I still don't know this riddle;
Why should the falcon abandon the skies?
Woe to the falcon who forgets his falconess,
Who spared the feel of his claws upon the prey,
Who stayed in a den, drooping, down,
And didn't beat his songs across the blue spheres.
—Allama Muhammad Iqbal
Esteemed Reader of Our Magazine:
It's only a five-minute ride to school, but the conversations I have with my son on the way seem to go straight to the point, conforming to become complete within our brief time together. There's always something he's pondering, or wondering about, and though he is a private person, he sometimes lets me into a part of his inner world.
This morning the conversation went something like this:
"Dad, is it better to try to do something that seems impossible but that you really want to do, or to just keep doing what you know you can do?"
"What are you thinking of?"
"I really want to play with the first violins in the school orchestra, but only 5th graders are allowed."
"Well, sometimes the task that seems impossible is the only one worth doing, because it is what we really want. Then you can succeed where others would fail."
"OK, I'll keep trying. That reminds me, my friend succeeds where others fail. You know how the zipper on my jacket gets stuck, and no one can zip it except me? Well my friend did it first try. I put the jacket on backwards and asked him to zip it, and he did. He has really intelligent hands."
"Yeah, he's not so good at math or reading, and he can be mean, but his hands are genius. They just know what to do to make things work."
"So he's intelligent in a different way."
"Yeah, in a different brain..."
Both boys leave our story here, but the conversation and its implications have continued reverberating through my mind.
Having grown up in the 70s, my generation was steeped in the doctrine of equality. We were told that everyone, regardless of gender, race, creed, ethnicity, sexual orientation, or any other kind of difference, should have the same opportunities as everyone else and should be viewed as equal, if not the same. Though my common sense told me that these people and groups were clearly different from one another, I was forbidden—under penalty of disapproval for being politically incorrect—from noting or underscoring those differences.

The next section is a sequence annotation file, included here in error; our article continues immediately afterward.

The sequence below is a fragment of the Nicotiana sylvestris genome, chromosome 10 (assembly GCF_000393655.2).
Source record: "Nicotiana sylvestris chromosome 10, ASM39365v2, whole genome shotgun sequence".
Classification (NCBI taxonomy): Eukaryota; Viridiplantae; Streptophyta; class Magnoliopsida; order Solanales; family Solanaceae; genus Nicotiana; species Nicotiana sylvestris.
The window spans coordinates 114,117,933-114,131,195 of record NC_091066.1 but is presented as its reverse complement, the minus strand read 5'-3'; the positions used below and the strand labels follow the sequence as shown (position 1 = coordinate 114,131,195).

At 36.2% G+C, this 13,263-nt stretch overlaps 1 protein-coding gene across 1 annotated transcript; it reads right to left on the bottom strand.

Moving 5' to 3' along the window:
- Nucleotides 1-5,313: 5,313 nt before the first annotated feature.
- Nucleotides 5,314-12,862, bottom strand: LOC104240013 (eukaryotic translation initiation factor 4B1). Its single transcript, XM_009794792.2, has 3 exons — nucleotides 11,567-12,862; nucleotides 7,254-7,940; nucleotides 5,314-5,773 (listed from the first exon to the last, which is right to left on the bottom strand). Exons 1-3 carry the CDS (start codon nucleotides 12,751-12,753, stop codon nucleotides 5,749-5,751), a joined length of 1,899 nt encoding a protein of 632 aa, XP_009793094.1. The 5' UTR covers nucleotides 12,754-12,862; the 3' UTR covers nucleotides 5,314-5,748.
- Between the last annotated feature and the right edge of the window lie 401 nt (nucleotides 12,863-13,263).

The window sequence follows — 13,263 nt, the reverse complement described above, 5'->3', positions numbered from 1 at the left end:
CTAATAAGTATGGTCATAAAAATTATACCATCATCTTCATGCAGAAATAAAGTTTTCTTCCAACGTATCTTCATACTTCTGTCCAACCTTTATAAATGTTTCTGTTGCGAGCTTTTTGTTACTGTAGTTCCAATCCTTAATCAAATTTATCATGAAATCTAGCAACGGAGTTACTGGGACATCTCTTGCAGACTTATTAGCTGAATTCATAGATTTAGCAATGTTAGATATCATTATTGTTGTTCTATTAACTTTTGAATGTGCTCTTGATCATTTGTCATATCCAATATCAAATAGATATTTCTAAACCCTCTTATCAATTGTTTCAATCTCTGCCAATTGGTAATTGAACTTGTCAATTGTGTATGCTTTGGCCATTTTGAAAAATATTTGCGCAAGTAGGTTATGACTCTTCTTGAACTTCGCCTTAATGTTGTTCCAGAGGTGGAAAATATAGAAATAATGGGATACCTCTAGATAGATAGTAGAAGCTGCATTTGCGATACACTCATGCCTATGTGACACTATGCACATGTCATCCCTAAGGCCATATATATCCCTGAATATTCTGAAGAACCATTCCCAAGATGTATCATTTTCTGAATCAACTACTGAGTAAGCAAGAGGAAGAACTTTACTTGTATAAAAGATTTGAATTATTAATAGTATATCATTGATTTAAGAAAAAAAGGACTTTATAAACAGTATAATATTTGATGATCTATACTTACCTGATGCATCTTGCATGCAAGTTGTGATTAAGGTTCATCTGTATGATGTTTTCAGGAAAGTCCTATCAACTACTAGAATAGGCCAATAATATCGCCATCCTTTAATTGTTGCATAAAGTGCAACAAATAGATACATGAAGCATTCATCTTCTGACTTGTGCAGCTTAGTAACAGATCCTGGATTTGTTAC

Little boys were encouraged to wear dresses and play with dolls to obviate prescribed gender roles. Generalized gendered pronouns in language became uncool. Even in religion, God became neutered or hermaphroditic. Children of different economic groups (usually following race lines) were bussed long distances to the other side of the tracks. Handicapped access became policy. There was a striving to treat everyone in the same way regardless of differences, be they inherent or superficial.
To be clear, I am not complaining about the effort to correct injustice or remove barriers to opportunity. I am in favor of freedom. But having grown up in the era of political correctness I know that increased generalized equality was gained at the expense of precious, genuine differences. For what is real freedom? Is it the freedom to shop at the mall or get a better job in a megalithic corporation? Or is real freedom the freedom to be and express ourselves in our inherent, essential uniqueness?
In effect, the equality that has been gained is access to the values of a flawed society. Flawed, because our society wages a perpetual war against nature. Not only is the natural world, which is both the source of our existence and the host of our human biome, consumed and valued only as a source of capital for insatiable markets, but so too is the unique being of each particular person viewed only in its value as a contributor to an out-of-control and irresponsible system of consumption and commerce.
In the race to equality, the person (or race, or ethnicity, or culture) has been disregarded, disrespected, and lost, except in its capacity to be branded, sold, and consumed. Even the idea of difference commercialized, coopted, and come to be associated with brands—which band we like, which clothes, which restaurant, which computer platform ("Think Different"!). In the real world these are not differences. They are means by which the shepherd hypnotizes the sheep.
In the real world, each person is a treasure of uniqueness; each person is a whole world of unique strengths, intelligences, proclivities, abilities, and possibilities. It is in these unique aspects that our treasure exists, not in what someone contributes to the economy and GDP. In reality, we are not equal. We are different, and in those differences lies our real value.
So when my children ask what I think they should be when they grow up, I say, "You should be yourself, nothing but your Self."